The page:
As mentioned, the Sinestro title at least fares better conclusion-wise than Bunn's Lobo, when ends on a more unresolved cliffhanger. Lobo was more related to Sinestro in Sinestro Vol. 3: Rising, totally unrelated here, and so it's a boon even that DC collected these issues. And for better or worse, it seems Bunn was starting with these issues to deal with Lobo's trauma after having been raped by a rival mob boss in Lobo Vol. 2: Beware His Might, problematic as that story was -- but, and this is part of the problem, the cancellation of the Lobo book means Bunn never gets to raise the storyline above shock value if he had intended to do so. Instead, in these two issues a hallucinating Lobo basically kills everyone he can find, including a potential ally, and spars with the trenchcoat-wearing Hal Jordan for a bit, and that's it. Good that the issues are here, but no great resolution for Lobo.

Support Collected Editions -- Purchase Sinestro Vol. 4: The Fall of Sinestro

I'd be remiss not to also mention a brief interaction that Cullen Bunn includes between Arkillo and Blue Lantern Saint Walker, who'd been captured and tortured by the Sinestro Corps but who also, way back in Green Lantern: New Guardians at the beginning of the New 52 had been a teammate of Arkillo's. Just about everyone's forgotten about that by now, but Bunn didn't, and the callback is both poignant as a scene and also because it comes so close to the end of DC You, being the end of the New 52 continuity. I have not been pleased with all I've read from Bunn, but Sinestro Vol. 4: The Fall of Sinestro is by far the masterpiece of his contemporaneous DC You tenure, certainly a book that should please fans of the title character.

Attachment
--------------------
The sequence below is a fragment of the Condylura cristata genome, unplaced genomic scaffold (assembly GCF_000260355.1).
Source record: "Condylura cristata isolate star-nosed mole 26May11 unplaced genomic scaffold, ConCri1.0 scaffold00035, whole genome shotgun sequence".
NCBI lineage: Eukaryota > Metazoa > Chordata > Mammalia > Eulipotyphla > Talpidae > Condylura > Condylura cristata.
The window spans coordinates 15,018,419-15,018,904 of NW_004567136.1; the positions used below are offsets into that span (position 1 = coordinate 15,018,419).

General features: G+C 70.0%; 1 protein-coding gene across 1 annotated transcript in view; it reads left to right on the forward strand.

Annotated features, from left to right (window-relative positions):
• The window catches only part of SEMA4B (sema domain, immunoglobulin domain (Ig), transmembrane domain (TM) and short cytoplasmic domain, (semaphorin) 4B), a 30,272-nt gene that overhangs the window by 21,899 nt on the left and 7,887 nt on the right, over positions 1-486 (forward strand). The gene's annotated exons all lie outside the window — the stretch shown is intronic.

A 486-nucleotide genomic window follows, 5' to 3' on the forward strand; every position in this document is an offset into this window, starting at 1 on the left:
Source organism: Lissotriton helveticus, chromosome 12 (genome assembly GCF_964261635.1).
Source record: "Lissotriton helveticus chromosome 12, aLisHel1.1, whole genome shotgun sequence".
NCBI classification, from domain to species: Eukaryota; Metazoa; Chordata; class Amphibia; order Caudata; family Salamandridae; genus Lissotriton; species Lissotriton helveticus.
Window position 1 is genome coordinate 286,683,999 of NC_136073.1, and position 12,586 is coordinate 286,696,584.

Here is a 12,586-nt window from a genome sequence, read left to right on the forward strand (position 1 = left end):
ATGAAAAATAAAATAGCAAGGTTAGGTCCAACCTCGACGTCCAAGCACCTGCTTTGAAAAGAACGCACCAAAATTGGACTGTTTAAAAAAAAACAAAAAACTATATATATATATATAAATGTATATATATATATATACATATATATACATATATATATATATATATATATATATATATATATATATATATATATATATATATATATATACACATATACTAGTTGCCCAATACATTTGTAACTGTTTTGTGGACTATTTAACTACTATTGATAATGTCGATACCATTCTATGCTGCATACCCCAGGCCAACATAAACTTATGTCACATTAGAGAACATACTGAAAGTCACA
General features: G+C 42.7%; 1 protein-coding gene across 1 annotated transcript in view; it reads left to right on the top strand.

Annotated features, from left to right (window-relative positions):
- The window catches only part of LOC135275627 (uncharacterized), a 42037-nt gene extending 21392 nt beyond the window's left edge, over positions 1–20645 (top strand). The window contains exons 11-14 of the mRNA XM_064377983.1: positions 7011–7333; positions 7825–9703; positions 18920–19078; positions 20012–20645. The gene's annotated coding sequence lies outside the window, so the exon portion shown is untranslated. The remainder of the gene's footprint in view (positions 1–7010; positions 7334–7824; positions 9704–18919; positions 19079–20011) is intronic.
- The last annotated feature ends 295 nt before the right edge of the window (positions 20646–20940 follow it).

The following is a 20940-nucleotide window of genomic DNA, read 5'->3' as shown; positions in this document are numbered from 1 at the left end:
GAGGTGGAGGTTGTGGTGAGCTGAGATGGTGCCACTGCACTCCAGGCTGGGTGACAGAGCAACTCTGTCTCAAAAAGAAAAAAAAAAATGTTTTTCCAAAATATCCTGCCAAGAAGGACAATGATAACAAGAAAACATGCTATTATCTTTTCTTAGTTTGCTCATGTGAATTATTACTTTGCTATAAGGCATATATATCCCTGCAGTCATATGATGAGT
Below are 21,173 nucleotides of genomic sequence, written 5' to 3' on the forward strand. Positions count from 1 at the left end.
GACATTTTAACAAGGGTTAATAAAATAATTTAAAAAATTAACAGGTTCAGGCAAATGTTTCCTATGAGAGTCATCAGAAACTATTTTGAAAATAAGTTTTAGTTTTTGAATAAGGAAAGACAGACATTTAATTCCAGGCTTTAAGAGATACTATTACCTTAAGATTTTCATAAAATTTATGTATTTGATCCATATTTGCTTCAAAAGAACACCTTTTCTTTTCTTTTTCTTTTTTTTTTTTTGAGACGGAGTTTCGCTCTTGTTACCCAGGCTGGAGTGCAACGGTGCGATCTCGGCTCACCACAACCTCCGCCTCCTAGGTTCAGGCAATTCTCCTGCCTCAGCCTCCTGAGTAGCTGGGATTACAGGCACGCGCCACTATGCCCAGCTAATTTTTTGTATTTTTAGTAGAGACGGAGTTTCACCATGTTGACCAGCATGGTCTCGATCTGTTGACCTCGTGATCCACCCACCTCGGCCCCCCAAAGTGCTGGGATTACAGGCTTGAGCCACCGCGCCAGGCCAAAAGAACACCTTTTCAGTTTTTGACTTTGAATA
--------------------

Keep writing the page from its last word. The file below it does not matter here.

[Includes original and variant covers]

Review Date
Reviewed Item
Sinestro Vol. 4: The Fall of Sinestro
Author Rating
4 (out of 5)

Comments ( 2 )

  1. How does Bekka fit into all this? As a devout disciple of the Fourth World, I’m curious why she hangs around after Godhead.

    1. Due most likely to Sinestro's unexpected cancellation, I wouldn't say Bekka's arc gets resolved necessarily. But she's depicted as having a (downplayed) romantic interest in Sinestro and vice versa. For her, I think it's that Sinestro is not affected (or as affected) by Bekka's subconscious power of affection as everyone else is; for him, I think Bekka's ability to inspire both love and fear in those around her represents what Sinestro strives for (if not necessarily achieves). There's more of Bekka in the third volume than in this one.